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Description: The SPI Shortcut allows you to control SPI pins over USB, allowing for a virtual "SPI Terminal." Using basic serial commands you can access any SPI device such as sensors, media, and even program some devices. You can change all of the SPI features (frequency, data order, etc.) on the fly with no programming involved! Comes with a simple-to-use terminal interface. All you need is the FTDI USB driver and a basic terminal program.

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Comments 35 comments

  • Brilliant. The longer I work in electronics,the more time becomes a commodity and the more I try and collect tools that allow me to focus on solving unknowns. This is a ‘time machine’ tool.-Keith

  • Do you think this would work for Atmel/Adesto dataflash?

  • Can this guy be reprogrammed as an ISP for AVR micros?

  • Does this send I2C commands as well, the board looks like it can do I2C from the pin out names but no mention of this is the manual

    • From the comments above >.<

      “The I2C pins are indeed a vestigial UNIMPLEMENTED feature. This device is ONLY configured for SPI communication.”

      • Thank you, after spending the money I realized that I had wasted the $24 because they don’t say anything about this in the description. I would have rather bought a bus pirate and spent the extra. This is just one of the issues I have with how Sparkfun conducts there business, I will definitely give a second thought before buying things from here again.

        • Yes, because the page for the redboard didn’t mention “Can’t slice bread” I was really disappointed when it came. Really, something called the SPI Shortcut, with no mention of I2C in the description doesn’t support I2C? What a surprise.

  • To help users like BScode this wiki link may be of some use:
    WIKI - Serial_Peripheral_Interface_Bus
    I see a lot of comments about how to re-program the device and I am sure someone knows how. I would also like to change some aspects of the program to properly suit my testing application. Can someone come up with a device programming tutorial?
    From what I can tell there was no boot loader included but according to the ATmega168 specification a boot loader for this device is possible. However, without a boot loader all hope is not lost because it would seem you can program the device using SPI. Is this how you do it Sparkfun? Boot loader anyone?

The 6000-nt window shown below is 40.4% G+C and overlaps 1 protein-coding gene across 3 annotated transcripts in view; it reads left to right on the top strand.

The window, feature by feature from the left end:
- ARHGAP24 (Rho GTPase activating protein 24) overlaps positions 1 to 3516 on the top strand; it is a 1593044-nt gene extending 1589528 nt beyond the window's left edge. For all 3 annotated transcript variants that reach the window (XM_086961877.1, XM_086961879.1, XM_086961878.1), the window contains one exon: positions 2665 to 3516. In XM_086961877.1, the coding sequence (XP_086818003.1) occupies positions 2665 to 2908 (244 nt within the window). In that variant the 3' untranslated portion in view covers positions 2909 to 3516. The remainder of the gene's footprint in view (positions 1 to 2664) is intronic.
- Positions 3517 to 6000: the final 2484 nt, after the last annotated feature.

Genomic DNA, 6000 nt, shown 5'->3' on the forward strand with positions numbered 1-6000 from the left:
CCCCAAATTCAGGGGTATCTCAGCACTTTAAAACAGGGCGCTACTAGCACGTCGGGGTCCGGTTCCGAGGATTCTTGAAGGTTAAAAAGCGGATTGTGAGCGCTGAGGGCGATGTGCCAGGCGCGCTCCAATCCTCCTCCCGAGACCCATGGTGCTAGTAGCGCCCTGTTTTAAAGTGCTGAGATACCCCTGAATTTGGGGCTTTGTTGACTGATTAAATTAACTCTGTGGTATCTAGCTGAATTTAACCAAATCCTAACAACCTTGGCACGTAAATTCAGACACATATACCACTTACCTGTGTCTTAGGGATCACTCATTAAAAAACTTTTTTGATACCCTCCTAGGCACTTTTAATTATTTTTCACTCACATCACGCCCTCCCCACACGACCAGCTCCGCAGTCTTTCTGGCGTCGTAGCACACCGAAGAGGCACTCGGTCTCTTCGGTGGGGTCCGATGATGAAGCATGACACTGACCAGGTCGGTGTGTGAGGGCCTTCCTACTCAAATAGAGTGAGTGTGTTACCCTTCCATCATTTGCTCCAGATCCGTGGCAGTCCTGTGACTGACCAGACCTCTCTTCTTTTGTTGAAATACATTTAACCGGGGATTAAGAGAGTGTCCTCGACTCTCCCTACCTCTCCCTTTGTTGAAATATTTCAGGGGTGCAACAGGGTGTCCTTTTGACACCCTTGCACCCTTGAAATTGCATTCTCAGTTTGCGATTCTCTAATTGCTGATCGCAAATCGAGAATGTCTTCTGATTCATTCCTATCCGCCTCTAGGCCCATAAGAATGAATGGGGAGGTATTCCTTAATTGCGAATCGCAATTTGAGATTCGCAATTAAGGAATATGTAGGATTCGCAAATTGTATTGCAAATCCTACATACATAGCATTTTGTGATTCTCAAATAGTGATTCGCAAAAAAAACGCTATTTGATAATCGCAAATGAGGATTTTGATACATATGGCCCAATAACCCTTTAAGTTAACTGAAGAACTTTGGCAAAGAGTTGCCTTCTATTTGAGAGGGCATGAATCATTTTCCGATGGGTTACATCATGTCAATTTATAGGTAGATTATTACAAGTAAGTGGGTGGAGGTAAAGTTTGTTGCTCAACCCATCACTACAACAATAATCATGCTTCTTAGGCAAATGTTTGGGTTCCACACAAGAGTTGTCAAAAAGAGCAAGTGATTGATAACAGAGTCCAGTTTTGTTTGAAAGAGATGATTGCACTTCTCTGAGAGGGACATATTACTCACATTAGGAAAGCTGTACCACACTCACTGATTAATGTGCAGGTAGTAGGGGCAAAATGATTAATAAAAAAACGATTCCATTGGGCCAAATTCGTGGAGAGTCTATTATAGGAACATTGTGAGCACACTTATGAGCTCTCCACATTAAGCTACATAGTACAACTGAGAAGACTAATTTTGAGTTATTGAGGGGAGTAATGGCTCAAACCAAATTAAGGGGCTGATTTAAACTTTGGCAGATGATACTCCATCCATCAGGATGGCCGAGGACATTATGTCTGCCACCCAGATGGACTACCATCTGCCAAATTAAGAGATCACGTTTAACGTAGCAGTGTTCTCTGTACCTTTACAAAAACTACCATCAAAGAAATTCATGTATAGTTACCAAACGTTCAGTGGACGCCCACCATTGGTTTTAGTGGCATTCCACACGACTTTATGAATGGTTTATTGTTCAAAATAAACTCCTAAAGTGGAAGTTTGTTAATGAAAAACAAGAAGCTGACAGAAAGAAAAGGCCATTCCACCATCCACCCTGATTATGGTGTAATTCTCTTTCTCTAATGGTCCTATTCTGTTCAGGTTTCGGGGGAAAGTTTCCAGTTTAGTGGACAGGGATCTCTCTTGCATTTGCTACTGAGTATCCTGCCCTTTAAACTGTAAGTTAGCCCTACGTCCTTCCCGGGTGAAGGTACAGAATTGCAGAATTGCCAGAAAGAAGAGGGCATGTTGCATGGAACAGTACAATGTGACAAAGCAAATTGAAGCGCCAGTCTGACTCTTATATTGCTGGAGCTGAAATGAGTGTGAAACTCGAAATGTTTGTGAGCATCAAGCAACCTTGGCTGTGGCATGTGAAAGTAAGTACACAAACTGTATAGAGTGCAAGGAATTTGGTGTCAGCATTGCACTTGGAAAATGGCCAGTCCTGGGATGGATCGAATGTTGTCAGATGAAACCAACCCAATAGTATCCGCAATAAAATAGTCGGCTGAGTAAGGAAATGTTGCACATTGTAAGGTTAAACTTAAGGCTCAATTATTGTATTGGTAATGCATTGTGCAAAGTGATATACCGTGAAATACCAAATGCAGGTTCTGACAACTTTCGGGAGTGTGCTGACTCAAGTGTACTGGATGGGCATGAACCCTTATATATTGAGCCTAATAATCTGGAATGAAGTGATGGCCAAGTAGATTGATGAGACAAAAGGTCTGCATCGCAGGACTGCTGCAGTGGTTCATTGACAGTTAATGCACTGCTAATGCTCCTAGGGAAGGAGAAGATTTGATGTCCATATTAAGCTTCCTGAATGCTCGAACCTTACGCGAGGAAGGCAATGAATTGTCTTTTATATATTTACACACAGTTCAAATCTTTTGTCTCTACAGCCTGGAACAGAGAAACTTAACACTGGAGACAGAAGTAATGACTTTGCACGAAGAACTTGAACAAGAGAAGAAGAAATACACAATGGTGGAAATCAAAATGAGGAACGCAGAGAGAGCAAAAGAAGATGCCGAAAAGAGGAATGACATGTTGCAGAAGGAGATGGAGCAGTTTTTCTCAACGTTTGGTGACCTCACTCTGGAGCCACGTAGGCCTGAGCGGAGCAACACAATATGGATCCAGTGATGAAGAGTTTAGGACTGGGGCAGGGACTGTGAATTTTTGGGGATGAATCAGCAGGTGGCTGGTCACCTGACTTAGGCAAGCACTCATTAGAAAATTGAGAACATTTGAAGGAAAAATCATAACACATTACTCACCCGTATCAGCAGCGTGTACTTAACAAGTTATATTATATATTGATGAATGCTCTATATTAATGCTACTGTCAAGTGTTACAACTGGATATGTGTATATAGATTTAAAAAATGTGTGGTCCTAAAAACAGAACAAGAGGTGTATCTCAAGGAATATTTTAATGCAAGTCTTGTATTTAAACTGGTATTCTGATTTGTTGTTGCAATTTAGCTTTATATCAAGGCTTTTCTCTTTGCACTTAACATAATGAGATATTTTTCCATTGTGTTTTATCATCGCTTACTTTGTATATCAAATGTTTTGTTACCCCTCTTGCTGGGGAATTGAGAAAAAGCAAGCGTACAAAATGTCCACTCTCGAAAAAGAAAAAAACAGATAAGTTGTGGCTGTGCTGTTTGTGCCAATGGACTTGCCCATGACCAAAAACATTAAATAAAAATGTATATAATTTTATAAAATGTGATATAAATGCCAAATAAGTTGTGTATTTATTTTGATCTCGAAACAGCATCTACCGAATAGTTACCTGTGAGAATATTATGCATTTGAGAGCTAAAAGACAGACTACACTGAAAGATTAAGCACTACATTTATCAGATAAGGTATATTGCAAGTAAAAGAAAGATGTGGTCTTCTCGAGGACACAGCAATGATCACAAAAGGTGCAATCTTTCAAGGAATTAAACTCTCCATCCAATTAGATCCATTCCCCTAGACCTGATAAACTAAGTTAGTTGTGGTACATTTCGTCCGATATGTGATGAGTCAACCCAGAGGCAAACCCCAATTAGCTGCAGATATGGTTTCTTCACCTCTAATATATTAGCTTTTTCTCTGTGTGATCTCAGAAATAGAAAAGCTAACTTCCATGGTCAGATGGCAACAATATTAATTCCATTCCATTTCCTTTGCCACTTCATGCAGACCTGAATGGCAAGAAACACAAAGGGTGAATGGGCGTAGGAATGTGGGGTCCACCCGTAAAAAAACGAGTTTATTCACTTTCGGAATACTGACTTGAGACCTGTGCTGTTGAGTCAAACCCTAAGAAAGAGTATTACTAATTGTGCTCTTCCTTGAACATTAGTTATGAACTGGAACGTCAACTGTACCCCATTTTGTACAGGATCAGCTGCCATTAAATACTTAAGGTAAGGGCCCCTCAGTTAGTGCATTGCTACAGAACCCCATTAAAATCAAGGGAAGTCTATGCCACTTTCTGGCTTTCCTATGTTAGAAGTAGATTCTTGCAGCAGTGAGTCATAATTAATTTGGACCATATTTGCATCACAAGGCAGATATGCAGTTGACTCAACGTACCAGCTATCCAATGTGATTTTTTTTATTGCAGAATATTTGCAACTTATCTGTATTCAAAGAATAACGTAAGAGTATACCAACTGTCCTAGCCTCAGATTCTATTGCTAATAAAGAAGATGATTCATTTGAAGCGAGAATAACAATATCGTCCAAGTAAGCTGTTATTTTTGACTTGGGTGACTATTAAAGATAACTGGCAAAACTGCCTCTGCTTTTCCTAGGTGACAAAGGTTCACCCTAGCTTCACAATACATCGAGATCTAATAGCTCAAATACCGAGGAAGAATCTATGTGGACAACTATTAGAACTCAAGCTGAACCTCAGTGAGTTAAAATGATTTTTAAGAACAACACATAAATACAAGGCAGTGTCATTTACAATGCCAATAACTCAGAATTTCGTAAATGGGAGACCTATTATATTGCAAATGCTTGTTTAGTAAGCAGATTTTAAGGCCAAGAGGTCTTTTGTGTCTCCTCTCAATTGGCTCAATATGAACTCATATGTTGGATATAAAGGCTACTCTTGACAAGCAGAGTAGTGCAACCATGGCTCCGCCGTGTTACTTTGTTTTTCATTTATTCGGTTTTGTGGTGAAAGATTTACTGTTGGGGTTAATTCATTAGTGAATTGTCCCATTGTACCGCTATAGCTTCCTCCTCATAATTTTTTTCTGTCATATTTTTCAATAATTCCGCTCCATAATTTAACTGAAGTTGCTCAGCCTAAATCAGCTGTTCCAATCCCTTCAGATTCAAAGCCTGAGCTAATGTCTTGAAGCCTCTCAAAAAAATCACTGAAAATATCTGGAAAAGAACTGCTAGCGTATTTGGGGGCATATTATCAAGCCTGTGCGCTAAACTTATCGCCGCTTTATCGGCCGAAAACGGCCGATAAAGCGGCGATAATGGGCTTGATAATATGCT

Here is the ATmega168 specification:
    ATmega168

  • Question.
    I bought this SPI shortcut in order to talk with 3D accelerometer SCA3000.
    http://www.sparkfun.com/products/8791
    However when I found SCA3000 is 16bit SPI and SPI shortcut is 8 bit. I double checked the spi shortcut setting, 8 bit is not a parameter can be changed. Does this mean I could not use this to talk with my acc sensor? Any suggestion on how to fix this. thanks.

  • Hello, I bought a SPI module Shortcut
    sku: TOL-09235.
    The documentation that can be downloaded from the site is that relating to the wiring diagram, on which there are 2 connectors JP1 and JP3.
    Too bad the documentation I could not understand the signals.
    JP3 signals are:
    CS = what’s the use?
    SCK = Clock signal of the SPI
    MISO = corresponds to the signal of the SDO SPI?
    MOSI = SDI signal corresponds to the SPI?
    JP1 signals are:
    CS = what’s the use?
    SDA = SDA signal corresponds to the I2C?
    SCL = SCL signal corresponds to the I2C?
    Awaiting your response on Yours faithfully

  • Avoid this one… very limited abilities (not able to read/write at the same time).
    Is there any way to re-flash the device?

  • This site has so many “adapters"¯ that simply utilize FTDI and ATMega controllers that I’d like to see them combined into some sort of FTDI-to- experimentation kit…

    Actually, that’d be an Arduino. The code for these “adapters"¯ can be programed onto an Arduino, so long as you adjust the timing (or not).

  • Like Bob said, The interface is very primitive, slow, and buggy. Are there anyway to remove slow command menu, and to modify firmware and update it?

  • Source code added.

  • For those looking for I2C capability, check out the Bus Pirate

  • I too bought one of these thinking it could do i2c, and was hornswoggled. It don’t do it.
    Is there any sourcecode about that could be modified? It’d be super handy if this did i2c since when programming long device chains, you could use your SPI shortcut to pre-set device address from factory default and all.

  • Is there a way to get the firmware for this and reload it?

  • This is a great idea, but I2C is definitely needed IMHO. I’m using a DS1085Z programmable oscillator, and I2C is used to set frequency. It has non-volatile settings, so all I really want to do is “set it and forget it” for my project. This would be really useful.
    Instead, I’m using an Arduino to program the 1085, because it’s relatively easy, and there are a lot of examples on the web. However it would be great to have a tool that “just works” for situations like this.

  • I can verify the problem n4qa is having, I’m having it, too - the SPI shortcut board resets it’s clock phase and speed to the default settings after a certain number of commands are issued.
    This plus the awkward and slow command-menu interface make this a very poor product.

  • Further experiments that I have personally conducted with the SPI Shortcut have revealed the following:
    Like clockwork, every eighth issuance of selection 1 under the ‘ACTIONS MENU:’, that is,
    (1) Send command string
    followed by a legitimate command string,
    results in automatic hardware reset of the SPI Shortcut.
    This causes the SPI Shortcut to reset to default settings for: